Ashoka’s belief, modeled off of their search and selection process for Ashoka Fellows, is to connect the dots from the teenage years to today and utilize this to better understand this person that they want to bring into their network. “A big part of that is understanding how the candidate has evolved in terms of reacting under pressure. Which direction did they go in? Did they get more insulated? Have they become more spontaneous and work outside the lines? There are places for both people. Are they very calculated in their approach? Or, did they improvise and go off the cuff?” He emphasizes the importance of a balance between the two when staffing their partnership teams, for example, and this is where lived experiences come in. “There are some really unpredictable chapters that have happened in people’s lives that give us a glimpse into who they are and how their community has formed them to be, which helps us make really accurate staffing, hiring and management decisions. Sometimes we realize we need to take off an extra layer of management because we know that person needs that spontaneity, so we stand behind and trust their ability.”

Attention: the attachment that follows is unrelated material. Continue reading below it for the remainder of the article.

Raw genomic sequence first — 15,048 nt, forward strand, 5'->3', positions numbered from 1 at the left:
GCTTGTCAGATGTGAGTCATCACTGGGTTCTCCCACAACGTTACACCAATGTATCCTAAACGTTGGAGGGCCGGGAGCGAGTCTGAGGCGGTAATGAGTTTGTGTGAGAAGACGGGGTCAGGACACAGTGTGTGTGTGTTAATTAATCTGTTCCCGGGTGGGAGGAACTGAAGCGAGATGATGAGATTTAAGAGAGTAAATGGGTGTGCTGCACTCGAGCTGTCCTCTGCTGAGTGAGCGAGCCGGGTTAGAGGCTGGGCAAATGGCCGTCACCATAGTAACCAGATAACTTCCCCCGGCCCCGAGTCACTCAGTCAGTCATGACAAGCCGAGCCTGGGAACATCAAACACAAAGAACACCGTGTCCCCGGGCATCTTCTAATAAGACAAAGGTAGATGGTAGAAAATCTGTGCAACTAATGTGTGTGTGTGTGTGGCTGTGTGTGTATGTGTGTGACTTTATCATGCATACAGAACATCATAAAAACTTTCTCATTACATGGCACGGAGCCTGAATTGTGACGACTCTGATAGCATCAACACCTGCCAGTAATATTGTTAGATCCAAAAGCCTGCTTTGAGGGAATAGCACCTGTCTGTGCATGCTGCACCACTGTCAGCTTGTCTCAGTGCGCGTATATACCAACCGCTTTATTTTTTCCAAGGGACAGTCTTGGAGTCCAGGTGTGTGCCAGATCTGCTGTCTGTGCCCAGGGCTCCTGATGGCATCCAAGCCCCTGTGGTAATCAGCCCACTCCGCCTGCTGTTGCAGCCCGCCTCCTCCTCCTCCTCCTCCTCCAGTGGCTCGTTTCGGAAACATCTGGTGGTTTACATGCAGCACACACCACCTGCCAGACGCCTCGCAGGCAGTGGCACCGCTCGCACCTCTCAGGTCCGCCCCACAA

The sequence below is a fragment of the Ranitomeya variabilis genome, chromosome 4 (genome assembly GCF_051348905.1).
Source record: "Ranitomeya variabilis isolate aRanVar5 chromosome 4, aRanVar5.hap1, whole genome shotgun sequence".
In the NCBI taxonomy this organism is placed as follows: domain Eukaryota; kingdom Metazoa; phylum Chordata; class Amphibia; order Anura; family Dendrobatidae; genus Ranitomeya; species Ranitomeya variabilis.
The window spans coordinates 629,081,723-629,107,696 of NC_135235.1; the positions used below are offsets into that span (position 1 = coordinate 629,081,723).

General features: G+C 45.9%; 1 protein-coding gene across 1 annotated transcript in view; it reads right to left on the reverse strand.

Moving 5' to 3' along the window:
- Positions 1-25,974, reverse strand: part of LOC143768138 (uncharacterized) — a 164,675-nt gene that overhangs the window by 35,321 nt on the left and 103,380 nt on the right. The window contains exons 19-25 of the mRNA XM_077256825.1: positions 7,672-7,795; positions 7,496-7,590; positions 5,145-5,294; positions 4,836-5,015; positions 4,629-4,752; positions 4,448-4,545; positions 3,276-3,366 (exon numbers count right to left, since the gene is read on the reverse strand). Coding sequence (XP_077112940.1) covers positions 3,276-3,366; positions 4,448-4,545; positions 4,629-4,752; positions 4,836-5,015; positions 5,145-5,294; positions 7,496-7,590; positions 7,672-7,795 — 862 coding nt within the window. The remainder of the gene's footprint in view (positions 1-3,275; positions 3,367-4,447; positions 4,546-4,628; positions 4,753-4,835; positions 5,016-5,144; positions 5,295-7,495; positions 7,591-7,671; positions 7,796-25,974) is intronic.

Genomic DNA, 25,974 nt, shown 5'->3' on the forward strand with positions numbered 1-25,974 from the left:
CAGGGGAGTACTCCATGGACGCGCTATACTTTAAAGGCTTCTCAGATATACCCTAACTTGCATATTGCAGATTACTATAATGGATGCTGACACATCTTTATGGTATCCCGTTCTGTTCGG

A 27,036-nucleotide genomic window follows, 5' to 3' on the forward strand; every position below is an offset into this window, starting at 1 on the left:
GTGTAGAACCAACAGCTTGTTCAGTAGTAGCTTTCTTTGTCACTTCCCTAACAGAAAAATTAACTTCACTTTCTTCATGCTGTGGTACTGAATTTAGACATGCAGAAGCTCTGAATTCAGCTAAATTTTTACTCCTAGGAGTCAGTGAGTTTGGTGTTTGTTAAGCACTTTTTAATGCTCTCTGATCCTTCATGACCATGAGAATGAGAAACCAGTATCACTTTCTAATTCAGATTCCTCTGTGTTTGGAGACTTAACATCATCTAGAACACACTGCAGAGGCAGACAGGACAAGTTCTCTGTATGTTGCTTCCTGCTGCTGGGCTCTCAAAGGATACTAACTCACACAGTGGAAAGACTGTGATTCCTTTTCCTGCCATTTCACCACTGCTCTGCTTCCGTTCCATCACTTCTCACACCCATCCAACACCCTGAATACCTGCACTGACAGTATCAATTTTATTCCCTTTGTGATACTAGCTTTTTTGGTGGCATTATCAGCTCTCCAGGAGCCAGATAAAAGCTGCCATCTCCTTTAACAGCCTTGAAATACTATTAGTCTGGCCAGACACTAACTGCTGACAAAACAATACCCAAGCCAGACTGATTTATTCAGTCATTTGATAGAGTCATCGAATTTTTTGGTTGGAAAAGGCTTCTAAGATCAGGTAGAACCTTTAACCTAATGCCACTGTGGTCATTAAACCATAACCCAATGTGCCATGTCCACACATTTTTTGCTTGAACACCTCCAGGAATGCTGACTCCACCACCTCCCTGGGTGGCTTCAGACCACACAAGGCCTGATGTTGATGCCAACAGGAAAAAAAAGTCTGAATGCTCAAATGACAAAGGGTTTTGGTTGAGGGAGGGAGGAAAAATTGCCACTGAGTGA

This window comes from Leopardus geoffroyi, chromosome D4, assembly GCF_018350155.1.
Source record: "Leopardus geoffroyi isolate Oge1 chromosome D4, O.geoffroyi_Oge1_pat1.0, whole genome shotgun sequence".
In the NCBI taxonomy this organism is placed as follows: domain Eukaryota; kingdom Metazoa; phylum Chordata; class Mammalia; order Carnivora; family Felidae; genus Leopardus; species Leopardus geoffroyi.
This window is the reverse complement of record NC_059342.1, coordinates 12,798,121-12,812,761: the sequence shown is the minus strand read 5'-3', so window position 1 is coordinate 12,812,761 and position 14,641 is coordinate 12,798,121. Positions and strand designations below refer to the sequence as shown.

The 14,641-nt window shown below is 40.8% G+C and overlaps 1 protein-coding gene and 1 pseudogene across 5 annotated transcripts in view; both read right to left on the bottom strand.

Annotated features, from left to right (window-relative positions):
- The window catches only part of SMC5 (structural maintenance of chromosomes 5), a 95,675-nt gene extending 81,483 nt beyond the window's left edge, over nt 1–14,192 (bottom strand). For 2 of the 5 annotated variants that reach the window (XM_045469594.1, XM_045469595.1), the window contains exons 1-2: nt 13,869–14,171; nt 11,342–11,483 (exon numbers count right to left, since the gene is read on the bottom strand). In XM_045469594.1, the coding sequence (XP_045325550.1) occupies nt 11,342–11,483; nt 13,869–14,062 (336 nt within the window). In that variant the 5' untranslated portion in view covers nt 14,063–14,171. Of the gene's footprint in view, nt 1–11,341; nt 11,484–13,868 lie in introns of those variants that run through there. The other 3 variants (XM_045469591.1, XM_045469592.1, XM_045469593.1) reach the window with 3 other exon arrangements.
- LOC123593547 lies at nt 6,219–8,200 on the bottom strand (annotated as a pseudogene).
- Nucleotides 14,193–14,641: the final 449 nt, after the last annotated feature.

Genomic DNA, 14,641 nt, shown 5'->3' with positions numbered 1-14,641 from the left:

Listen to the whole interview with Arjun Durr on The Switch!
|Patty Hampton, CSP|
Chief Social Impact
Officer & Managing
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|Lisa Wright Ponce,|
Strategy & Advisory
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Former Associate Director of
Global Partnership Management
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About The Switch
The Switch offers access to Nonprofit HR’s talent management knowledge presented by our expert consultants, media partners, and guests from across the social impact sector. For over 20 years, Nonprofit HR has produced content that illuminates critical, timely and insightful knowledge for leaders of social impact organizations. Insights from this podcast shine light on the full talent management lifecycle, from employee attraction to organizational culture, engagement, performance management and retention.